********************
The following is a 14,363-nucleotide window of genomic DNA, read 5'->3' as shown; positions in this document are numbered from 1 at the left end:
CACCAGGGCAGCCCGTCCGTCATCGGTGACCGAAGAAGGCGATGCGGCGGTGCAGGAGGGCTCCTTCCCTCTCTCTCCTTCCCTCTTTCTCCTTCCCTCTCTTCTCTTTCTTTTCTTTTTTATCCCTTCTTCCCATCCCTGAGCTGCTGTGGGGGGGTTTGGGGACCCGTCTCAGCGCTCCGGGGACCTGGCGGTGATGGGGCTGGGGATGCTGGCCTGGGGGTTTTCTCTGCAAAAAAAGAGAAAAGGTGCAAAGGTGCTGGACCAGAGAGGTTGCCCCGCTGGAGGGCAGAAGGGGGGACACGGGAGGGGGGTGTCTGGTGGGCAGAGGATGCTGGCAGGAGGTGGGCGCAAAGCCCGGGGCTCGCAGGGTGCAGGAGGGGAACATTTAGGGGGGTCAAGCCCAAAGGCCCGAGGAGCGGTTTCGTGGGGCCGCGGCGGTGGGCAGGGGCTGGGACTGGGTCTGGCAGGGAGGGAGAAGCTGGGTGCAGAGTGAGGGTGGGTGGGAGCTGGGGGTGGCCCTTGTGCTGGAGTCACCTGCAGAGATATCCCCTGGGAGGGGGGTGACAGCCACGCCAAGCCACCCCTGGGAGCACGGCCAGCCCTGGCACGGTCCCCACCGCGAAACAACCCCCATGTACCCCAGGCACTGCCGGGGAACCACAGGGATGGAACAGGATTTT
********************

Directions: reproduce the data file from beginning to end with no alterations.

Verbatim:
The following is a 14,363-nucleotide window of genomic DNA, read 5'->3' as shown; positions in this document are numbered from 1 at the left end:
CACCAGGGCAGCCCGTCCGTCATCGGTGACCGAAGAAGGCGATGCGGCGGTGCAGGAGGGCTCCTTCCCTCTCTCTCCTTCCCTCTTTCTCCTTCCCTCTCTTCTCTTTCTTTTCTTTTTTATCCCTTCTTCCCATCCCTGAGCTGCTGTGGGGGGGTTTGGGGACCCGTCTCAGCGCTCCGGGGACCTGGCGGTGATGGGGCTGGGGATGCTGGCCTGGGGGTTTTCTCTGCAAAAAAAGAGAAAAGGTGCAAAGGTGCTGGACCAGAGAGGTTGCCCCGCTGGAGGGCAGAAGGGGGGACACGGGAGGGGGGTGTCTGGTGGGCAGAGGATGCTGGCAGGAGGTGGGCGCAAAGCCCGGGGCTCGCAGGGTGCAGGAGGGGAACATTTAGGGGGGTCAAGCCCAAAGGCCCGAGGAGCGGTTTCGTGGGGCCGCGGCGGTGGGCAGGGGCTGGGACTGGGTCTGGCAGGGAGGGAGAAGCTGGGTGCAGAGTGAGGGTGGGTGGGAGCTGGGGGTGGCCCTTGTGCTGGAGTCACCTGCAGAGATATCCCCTGGGAGGGGGGTGACAGCCACGCCAAGCCACCCCTGGGAGCACGGCCAGCCCTGGCACGGTCCCCACCGCGAAACAACCCCCATGTACCCCAGGCACTGCCGGGGAACCACAGGGATGGAACAGGATTTT